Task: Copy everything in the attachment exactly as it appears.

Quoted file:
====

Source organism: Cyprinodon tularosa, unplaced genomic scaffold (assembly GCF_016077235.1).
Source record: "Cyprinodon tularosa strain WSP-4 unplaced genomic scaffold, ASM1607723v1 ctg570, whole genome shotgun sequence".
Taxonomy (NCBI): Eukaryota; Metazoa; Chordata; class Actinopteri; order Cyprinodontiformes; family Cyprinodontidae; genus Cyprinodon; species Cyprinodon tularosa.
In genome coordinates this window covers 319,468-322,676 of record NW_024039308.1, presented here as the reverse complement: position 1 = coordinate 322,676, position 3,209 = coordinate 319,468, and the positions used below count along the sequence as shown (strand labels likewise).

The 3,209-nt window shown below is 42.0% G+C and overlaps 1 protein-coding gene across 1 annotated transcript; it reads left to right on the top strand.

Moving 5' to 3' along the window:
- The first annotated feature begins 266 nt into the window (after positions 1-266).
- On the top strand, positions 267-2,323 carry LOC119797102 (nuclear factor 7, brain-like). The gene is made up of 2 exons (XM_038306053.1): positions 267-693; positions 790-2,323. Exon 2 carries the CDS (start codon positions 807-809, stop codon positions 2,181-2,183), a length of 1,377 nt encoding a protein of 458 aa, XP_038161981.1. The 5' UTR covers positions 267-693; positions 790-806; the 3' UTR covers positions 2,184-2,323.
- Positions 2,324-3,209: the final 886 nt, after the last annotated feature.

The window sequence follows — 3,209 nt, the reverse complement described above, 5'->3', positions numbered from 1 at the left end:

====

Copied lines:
Source organism: Cyprinodon tularosa, unplaced genomic scaffold (assembly GCF_016077235.1).
Source record: "Cyprinodon tularosa strain WSP-4 unplaced genomic scaffold, ASM1607723v1 ctg570, whole genome shotgun sequence".
Taxonomy (NCBI): Eukaryota; Metazoa; Chordata; class Actinopteri; order Cyprinodontiformes; family Cyprinodontidae; genus Cyprinodon; species Cyprinodon tularosa.
In genome coordinates this window covers 319,468-322,676 of record NW_024039308.1, presented here as the reverse complement: position 1 = coordinate 322,676, position 3,209 = coordinate 319,468, and the positions used below count along the sequence as shown (strand labels likewise).

The 3,209-nt window shown below is 42.0% G+C and overlaps 1 protein-coding gene across 1 annotated transcript; it reads left to right on the top strand.

Moving 5' to 3' along the window:
- The first annotated feature begins 266 nt into the window (after positions 1-266).
- On the top strand, positions 267-2,323 carry LOC119797102 (nuclear factor 7, brain-like). The gene is made up of 2 exons (XM_038306053.1): positions 267-693; positions 790-2,323. Exon 2 carries the CDS (start codon positions 807-809, stop codon positions 2,181-2,183), a length of 1,377 nt encoding a protein of 458 aa, XP_038161981.1. The 5' UTR covers positions 267-693; positions 790-806; the 3' UTR covers positions 2,184-2,323.
- Positions 2,324-3,209: the final 886 nt, after the last annotated feature.

The window sequence follows — 3,209 nt, the reverse complement described above, 5'->3', positions numbered from 1 at the left end: